6. Have Your USB Cry For Help If Lost
Daily Cup of Tech's flash-drive recovery files allow a "please return me" message like this to pop up when it's mounted.
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I haven't lost a USB drive yet -- knock wood -- but it makes sense to have countermeasures in place if that happens. Aside from encryption to keep the data itself from being swiped, it helps to have some way to get the drive back into your hands.
To that end, the folks over at Daily Cup of Tech created a quick-and-dirty set of files that can be extracted into the root directory of a flash drive to automatically allow a message to pop up when the drive is mounted. The files in the archive are just examples; they need to be edited by the user to be relevant. They've also created a sequel of sorts -- a graphical splash screen that provides even more feedback. If AutoPlay is disabled on the computer in question, there's also a plain-Jane text file that can tip off a user.
If you're leery of putting any obvious personal information on the drive -- address, phone number, etc. -- consider tagging it with a label from StuffBak. StuffBak labels are made from the same hard-to-tamper-with material as corporate IT asset tags, and feature a serial ID that allows a Good Samaritan to return the item to you without ever knowing you personally. The ID can also be used in conjunction with the above technique, too.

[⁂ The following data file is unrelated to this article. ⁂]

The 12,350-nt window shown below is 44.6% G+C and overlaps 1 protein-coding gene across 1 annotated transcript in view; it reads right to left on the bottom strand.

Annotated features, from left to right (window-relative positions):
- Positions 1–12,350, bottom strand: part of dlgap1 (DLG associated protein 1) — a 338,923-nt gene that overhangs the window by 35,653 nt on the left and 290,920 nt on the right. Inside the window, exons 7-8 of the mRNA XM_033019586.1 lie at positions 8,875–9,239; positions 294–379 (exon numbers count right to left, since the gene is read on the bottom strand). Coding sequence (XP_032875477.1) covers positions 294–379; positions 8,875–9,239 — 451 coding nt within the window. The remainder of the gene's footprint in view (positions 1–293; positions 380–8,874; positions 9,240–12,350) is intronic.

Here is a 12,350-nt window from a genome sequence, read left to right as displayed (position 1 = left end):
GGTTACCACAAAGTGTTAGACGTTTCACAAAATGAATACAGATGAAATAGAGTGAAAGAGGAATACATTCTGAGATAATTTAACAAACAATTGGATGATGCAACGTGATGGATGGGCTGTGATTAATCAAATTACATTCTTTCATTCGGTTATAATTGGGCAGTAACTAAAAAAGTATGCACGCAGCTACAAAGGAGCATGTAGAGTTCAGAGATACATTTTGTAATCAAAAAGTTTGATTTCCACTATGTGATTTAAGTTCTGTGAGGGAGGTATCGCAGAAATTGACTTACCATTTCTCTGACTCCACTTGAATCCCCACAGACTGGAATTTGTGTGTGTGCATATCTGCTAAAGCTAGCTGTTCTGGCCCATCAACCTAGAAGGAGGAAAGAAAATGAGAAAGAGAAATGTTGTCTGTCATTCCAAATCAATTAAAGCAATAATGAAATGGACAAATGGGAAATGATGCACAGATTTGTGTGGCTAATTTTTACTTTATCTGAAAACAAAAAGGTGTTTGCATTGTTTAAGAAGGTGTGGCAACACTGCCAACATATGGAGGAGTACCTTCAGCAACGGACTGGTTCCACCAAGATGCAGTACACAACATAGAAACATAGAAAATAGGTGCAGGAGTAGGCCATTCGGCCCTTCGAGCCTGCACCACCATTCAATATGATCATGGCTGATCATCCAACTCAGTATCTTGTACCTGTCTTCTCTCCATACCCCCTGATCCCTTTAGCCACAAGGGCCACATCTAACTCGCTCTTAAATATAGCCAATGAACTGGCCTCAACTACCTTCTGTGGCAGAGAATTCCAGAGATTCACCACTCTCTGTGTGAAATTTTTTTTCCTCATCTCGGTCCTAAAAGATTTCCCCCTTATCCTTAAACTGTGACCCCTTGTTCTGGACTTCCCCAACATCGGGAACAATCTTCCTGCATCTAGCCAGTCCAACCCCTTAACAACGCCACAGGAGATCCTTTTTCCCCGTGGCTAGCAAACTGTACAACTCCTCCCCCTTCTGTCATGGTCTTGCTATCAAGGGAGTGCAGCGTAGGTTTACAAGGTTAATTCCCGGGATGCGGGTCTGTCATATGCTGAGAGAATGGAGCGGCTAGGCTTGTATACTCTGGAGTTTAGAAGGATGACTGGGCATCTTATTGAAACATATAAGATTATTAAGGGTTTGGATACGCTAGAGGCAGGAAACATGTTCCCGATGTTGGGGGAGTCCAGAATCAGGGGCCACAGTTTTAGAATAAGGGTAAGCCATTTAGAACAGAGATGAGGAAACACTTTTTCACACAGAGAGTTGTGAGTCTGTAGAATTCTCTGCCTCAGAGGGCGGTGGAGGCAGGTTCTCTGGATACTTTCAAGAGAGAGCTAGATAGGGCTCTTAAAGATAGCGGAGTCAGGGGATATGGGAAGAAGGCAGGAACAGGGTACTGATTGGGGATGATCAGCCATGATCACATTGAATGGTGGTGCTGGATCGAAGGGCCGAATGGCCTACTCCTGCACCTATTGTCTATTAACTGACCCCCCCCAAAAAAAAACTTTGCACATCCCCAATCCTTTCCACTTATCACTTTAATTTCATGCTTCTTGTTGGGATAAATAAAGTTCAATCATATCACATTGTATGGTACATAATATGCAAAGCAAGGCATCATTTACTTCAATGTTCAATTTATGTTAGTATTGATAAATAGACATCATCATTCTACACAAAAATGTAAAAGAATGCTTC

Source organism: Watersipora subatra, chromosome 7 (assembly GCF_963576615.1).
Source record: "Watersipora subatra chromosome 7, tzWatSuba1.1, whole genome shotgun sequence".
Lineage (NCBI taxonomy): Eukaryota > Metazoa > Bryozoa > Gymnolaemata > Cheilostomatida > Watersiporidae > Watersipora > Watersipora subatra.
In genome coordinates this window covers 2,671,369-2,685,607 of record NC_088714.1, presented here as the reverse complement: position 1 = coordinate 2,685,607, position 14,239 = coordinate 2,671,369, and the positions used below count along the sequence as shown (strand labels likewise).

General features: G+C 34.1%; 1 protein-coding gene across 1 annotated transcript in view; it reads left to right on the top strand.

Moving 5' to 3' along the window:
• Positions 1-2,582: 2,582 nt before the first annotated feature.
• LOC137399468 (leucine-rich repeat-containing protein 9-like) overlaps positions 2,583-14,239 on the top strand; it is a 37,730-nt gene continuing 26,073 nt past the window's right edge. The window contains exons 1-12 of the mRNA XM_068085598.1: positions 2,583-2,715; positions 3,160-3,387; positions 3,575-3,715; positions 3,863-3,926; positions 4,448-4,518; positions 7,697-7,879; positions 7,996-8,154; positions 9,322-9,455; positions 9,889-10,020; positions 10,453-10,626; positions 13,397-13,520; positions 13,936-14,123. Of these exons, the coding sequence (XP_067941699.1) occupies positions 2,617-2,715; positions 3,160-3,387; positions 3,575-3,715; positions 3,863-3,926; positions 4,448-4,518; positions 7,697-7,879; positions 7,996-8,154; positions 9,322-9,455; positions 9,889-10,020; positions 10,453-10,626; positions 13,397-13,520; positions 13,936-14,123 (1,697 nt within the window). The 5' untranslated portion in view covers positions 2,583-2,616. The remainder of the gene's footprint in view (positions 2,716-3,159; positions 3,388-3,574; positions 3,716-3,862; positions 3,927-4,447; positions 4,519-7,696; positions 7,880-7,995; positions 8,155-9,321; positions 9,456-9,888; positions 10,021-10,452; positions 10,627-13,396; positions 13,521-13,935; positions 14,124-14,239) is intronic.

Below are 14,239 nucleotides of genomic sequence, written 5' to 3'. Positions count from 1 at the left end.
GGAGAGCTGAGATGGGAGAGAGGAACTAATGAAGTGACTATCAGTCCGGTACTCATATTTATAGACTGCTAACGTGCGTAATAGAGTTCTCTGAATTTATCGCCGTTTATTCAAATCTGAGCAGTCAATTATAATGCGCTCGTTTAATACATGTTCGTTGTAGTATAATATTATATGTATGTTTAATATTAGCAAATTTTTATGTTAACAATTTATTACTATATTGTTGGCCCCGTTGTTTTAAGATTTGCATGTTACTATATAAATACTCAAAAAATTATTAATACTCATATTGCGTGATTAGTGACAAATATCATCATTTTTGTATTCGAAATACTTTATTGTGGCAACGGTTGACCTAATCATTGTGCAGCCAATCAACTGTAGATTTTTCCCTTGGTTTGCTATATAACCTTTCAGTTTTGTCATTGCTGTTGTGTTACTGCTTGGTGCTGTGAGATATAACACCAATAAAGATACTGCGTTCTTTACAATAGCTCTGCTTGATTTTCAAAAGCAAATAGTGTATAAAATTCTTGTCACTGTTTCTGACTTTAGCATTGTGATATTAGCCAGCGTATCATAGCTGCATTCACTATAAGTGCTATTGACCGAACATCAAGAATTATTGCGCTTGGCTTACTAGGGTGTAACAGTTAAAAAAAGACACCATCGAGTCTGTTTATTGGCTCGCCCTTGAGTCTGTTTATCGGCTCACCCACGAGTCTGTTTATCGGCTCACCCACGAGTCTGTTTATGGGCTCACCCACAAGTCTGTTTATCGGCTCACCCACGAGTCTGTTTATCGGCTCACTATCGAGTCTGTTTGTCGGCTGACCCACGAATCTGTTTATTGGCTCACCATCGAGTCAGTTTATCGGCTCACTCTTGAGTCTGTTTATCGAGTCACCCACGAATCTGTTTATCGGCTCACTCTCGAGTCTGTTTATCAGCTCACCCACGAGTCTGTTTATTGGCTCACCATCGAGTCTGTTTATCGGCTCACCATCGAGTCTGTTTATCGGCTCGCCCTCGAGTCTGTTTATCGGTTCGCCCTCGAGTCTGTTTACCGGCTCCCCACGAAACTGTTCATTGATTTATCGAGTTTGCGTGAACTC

7. Completely Erase A Computer
Before refurbishing a computer and sending it out to a friend, one of the first things I do is wipe it down completely. Maybe it's paranoia, but the last thing I want is to discover that something personal ended up floating around on the far fringes of a hard drive I gave away. To accomplish that, I keep Darik's Boot and Nuke on a small USB key -- it's slightly more convenient than keeping it on a CD, especially if the system in question no longer has a CD drive. For professional-level wiping, there's EBAN, which also wipes RAID arrays and multiple drives at once.
8. Turn Any USB Drive Into A ReadyBoost Drive
Vista users ought to be familiar with ReadyBoost, where the user can plug in a USB drive and have Windows use it as a read-ahead cache for commonly accessed files. Not all USB drives work with ReadyBoost, though; there's a minimum speed requirement, both reading and writing, that a USB drive has to meet before it can be considered suitable for ReadyBoost.
If you plug in a drive and look in its "Properties | ReadyBoost" menu and it reports "This device does not have the required performance characteristics for speeding up your system," then the drive has failed the speed test. The drive's details are then stored in the Registry for future reference, so each drive doesn't have to be retested every time it's plugged in.
As you might have guessed by now, the trick here is to edit the performance information for the relevant drive and fool Vista into thinking the drive is, in fact, up to snuff. Over at the GetUSB.Info site, there’s a tutorial for how to do this, which assumes knowledge of Registry editing and some understanding of how to interpret the data stored there.
Keep in mind that this trick may actually make performance worse if you're using it in conjunction with a drive that has a mixture of fast and slow flash memory, or which is just plain slow, period.